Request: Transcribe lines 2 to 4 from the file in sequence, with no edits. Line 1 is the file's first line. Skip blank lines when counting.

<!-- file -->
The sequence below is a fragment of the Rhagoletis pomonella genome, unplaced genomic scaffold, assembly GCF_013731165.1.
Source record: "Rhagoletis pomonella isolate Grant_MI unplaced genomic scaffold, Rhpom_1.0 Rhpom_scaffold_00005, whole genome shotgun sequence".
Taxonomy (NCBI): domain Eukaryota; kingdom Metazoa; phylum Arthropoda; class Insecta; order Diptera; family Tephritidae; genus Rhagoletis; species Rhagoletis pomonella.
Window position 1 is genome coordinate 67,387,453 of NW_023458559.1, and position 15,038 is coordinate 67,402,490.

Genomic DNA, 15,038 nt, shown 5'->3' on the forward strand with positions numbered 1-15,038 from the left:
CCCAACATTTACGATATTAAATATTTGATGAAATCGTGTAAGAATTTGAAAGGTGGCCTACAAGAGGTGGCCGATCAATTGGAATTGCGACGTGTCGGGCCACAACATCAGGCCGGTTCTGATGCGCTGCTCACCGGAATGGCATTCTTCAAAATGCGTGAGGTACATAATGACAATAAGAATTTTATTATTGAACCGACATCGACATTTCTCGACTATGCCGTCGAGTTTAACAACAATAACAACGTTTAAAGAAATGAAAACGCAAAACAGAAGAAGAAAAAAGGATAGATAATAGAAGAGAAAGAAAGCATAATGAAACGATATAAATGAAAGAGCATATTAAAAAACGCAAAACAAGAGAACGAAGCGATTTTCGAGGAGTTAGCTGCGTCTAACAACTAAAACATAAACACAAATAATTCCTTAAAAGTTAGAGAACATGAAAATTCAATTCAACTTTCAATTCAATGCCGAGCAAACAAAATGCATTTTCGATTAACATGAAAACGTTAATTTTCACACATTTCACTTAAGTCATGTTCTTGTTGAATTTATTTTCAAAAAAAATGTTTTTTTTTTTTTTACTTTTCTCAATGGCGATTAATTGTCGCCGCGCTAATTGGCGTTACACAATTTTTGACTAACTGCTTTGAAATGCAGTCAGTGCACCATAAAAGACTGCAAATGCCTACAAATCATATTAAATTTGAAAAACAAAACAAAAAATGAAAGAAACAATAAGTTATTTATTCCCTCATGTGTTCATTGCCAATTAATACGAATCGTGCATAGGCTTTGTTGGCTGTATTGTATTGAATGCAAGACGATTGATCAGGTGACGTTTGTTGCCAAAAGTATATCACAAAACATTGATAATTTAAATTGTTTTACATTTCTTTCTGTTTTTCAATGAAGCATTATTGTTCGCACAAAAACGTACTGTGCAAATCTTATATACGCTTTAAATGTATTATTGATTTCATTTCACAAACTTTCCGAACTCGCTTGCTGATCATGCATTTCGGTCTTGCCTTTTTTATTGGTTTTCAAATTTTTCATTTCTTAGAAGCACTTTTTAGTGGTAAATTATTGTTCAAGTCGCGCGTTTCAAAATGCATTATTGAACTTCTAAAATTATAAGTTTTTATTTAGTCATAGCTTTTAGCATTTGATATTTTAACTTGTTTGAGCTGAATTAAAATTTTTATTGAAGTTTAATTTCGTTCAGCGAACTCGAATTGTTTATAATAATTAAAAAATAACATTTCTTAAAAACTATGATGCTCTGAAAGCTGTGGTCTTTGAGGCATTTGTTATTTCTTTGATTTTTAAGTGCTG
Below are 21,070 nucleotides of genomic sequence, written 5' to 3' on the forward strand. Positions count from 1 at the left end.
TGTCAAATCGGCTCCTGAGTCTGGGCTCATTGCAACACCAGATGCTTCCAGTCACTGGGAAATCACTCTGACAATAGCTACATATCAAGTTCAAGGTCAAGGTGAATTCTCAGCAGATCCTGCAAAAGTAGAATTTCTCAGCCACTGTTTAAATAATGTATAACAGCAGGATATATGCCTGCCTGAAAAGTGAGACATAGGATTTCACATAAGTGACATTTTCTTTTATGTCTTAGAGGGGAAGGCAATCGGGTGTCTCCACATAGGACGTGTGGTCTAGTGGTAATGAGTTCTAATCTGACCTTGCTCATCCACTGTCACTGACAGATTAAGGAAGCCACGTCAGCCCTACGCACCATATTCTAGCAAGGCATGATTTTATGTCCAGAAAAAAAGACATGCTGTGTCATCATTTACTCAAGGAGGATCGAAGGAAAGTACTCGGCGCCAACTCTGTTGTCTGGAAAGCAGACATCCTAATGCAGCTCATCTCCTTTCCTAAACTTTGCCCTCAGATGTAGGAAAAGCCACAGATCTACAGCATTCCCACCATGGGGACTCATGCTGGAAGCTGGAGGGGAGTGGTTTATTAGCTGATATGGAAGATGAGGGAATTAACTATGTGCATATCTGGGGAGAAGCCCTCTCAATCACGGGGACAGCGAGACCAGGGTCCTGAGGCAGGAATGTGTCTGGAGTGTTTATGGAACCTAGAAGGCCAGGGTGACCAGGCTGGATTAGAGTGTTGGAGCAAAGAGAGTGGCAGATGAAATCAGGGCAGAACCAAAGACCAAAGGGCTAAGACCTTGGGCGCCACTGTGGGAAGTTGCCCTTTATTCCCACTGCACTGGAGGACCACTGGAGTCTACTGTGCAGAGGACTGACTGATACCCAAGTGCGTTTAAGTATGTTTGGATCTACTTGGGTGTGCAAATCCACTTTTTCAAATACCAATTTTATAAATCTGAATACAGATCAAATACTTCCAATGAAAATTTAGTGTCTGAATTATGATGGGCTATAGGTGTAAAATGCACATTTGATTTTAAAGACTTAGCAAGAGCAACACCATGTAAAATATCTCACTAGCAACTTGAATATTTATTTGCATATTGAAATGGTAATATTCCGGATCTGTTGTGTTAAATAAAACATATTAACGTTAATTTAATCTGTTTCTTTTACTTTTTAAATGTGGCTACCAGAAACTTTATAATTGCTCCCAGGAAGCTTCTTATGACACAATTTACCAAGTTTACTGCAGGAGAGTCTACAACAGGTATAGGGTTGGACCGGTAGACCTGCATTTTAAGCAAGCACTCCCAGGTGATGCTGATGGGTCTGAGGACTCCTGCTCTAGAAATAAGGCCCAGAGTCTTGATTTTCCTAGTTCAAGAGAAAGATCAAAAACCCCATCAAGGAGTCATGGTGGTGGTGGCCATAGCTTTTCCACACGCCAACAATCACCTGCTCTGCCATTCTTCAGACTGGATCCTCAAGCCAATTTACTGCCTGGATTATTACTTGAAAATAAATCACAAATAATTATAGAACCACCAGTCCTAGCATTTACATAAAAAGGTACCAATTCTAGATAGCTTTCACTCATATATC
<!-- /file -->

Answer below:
Source record: "Rhagoletis pomonella isolate Grant_MI unplaced genomic scaffold, Rhpom_1.0 Rhpom_scaffold_00005, whole genome shotgun sequence".
Taxonomy (NCBI): domain Eukaryota; kingdom Metazoa; phylum Arthropoda; class Insecta; order Diptera; family Tephritidae; genus Rhagoletis; species Rhagoletis pomonella.
Window position 1 is genome coordinate 67,387,453 of NW_023458559.1, and position 15,038 is coordinate 67,402,490.